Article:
Just kidding. No, Puck thinks it's more likely to be one of Marrina's cousins, which also fell out of the ship on impact but without the damage that's made Marrina sociable, and the human contact that's made her bipedal. Right now it's grabbing things and dissecting them so as to choose a form.
I've little doubt that Puck will turn out to be correct about this, but hot damn, that's a hell of a reach. You'd think a man with Eugene's meticulous beard would have heard of Occam's razor. Besides, if Lurky really is one of Marrina's species, shouldn't it have figured humanity as the dominant species? They're the only ones being pulled in carrying watches and credit cards.
Meanwhile, on an archaeological dig at the original Fort Calgary, one final character is going to have a brush with forces beyond her understanding. Two brushes, in fact. The first one is with the haunted skull of a long-dead white man, which seems to have the interesting feature of generating a ghostly scream of "REVENGE!" whenever it's picked up.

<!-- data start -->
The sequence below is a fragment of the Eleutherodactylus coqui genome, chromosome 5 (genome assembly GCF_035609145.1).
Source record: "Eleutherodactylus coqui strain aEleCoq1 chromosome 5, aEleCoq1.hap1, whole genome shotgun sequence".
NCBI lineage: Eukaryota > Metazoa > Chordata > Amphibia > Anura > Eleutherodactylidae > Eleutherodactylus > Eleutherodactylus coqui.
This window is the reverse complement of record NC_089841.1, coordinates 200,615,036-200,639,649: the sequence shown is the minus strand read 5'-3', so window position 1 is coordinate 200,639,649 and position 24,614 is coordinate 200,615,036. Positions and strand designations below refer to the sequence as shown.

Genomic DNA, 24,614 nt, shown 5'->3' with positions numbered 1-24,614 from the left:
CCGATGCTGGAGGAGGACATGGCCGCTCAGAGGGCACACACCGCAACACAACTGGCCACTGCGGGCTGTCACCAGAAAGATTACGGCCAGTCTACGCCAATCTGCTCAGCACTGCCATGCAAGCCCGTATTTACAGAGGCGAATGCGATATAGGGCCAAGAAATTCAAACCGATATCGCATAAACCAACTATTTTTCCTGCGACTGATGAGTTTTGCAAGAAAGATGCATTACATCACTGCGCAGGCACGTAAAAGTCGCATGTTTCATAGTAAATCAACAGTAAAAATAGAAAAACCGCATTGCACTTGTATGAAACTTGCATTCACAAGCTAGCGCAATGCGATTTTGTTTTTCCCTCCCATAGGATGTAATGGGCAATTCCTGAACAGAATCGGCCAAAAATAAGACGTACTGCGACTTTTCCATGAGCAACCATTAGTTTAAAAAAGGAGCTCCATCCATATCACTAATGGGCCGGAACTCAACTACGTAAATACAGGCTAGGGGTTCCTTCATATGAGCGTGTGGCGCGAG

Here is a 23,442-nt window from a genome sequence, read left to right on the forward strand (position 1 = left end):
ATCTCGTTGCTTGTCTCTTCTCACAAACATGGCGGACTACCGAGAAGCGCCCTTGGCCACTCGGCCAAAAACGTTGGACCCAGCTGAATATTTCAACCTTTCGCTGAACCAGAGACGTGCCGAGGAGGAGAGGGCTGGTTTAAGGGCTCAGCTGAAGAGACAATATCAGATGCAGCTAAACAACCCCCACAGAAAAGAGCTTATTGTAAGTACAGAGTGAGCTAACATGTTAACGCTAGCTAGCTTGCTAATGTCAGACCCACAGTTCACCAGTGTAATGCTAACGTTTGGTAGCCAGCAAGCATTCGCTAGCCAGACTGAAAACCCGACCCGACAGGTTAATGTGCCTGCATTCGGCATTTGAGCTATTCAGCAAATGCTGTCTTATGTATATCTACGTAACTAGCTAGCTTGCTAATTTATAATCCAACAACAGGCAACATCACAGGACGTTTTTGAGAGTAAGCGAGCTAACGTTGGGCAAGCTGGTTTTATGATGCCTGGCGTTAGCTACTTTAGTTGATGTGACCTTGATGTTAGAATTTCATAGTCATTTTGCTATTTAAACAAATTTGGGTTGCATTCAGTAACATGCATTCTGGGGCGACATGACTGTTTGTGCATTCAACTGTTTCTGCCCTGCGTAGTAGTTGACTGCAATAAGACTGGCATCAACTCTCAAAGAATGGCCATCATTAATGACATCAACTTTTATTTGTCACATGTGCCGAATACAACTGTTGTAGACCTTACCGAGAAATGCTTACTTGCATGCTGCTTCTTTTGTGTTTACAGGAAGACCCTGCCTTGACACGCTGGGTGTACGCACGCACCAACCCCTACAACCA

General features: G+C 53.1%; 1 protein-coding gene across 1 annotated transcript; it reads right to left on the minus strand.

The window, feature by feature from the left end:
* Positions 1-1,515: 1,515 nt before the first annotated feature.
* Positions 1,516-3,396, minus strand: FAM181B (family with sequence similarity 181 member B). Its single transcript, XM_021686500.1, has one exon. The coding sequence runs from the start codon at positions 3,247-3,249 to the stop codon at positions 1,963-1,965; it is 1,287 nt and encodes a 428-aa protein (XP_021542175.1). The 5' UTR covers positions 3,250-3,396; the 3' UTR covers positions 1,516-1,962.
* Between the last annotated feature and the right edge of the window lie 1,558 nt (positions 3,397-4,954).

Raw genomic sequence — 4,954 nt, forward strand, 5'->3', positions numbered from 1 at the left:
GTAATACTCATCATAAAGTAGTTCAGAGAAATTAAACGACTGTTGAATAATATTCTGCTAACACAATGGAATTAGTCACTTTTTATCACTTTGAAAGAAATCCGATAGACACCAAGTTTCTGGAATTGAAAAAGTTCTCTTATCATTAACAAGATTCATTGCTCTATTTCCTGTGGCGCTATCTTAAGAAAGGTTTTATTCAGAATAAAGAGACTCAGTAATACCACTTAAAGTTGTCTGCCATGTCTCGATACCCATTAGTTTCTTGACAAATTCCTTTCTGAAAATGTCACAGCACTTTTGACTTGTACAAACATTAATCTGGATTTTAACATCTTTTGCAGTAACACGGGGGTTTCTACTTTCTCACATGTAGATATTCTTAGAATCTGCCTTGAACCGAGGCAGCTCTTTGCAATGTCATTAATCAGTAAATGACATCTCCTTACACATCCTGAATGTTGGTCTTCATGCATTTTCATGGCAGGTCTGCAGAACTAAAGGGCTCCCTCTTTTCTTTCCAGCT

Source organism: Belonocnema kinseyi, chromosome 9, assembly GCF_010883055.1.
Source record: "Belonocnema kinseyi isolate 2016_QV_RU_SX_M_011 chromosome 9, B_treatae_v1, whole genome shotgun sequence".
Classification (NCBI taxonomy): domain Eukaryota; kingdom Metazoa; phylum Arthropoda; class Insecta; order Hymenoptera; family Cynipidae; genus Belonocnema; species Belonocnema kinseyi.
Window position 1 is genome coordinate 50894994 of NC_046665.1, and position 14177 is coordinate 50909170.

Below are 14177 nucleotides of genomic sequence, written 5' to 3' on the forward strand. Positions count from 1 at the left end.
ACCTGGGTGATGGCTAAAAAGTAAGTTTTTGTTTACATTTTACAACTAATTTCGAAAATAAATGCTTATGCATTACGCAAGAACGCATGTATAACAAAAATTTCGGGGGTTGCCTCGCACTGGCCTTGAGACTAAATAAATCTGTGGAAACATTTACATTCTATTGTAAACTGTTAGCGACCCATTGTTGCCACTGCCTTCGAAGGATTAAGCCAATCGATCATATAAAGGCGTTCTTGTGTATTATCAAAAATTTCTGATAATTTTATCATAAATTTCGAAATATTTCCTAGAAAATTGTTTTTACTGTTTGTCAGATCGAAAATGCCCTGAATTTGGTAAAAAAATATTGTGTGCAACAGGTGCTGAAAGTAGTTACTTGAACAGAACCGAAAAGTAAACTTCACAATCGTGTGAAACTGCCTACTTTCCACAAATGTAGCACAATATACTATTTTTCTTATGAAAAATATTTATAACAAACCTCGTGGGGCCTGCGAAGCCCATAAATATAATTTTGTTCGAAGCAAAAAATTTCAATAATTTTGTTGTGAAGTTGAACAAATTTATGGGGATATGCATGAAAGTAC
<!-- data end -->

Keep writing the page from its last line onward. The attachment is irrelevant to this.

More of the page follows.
The second is far more terrifying. In order to figure out what the spirit in the skull has planned, Elizabeth Twoyoungmen must seek out the man she abandoned fifteen years ago; the man she failed to understand to the point she ran out on her own father: Shaman.
 Obviously, it beggars belief that the ancient Northern gods would have their powers limited to the precise boundaries of modern-day Canada, so interesting questions get raised here. Are there any parts of the US she can go, and any parts of Canada that are off-limits? Dare she face the horror... of Labrador?
This story takes place over a single day. It's been six weeks since the battle against Omega Flight that almost cost Snowbird her life.
Friday 13th April, 1984.
India begins Operation Meghdoot, the attempt to capture the Siachen Glacier in Kashmir that sparked off the Siachen Conflict, which reached a cease-fire in 2003, but is still not officially concluded, perhaps because "highest battleground on Earth" is a cool thing to shoot people over, but more likely because the other side of the conflict is Pakistan.
"Then [the MD] did something really nasty. He told me what I was looking at..."
Autopsies in Toronto can make for unpleasant viewing.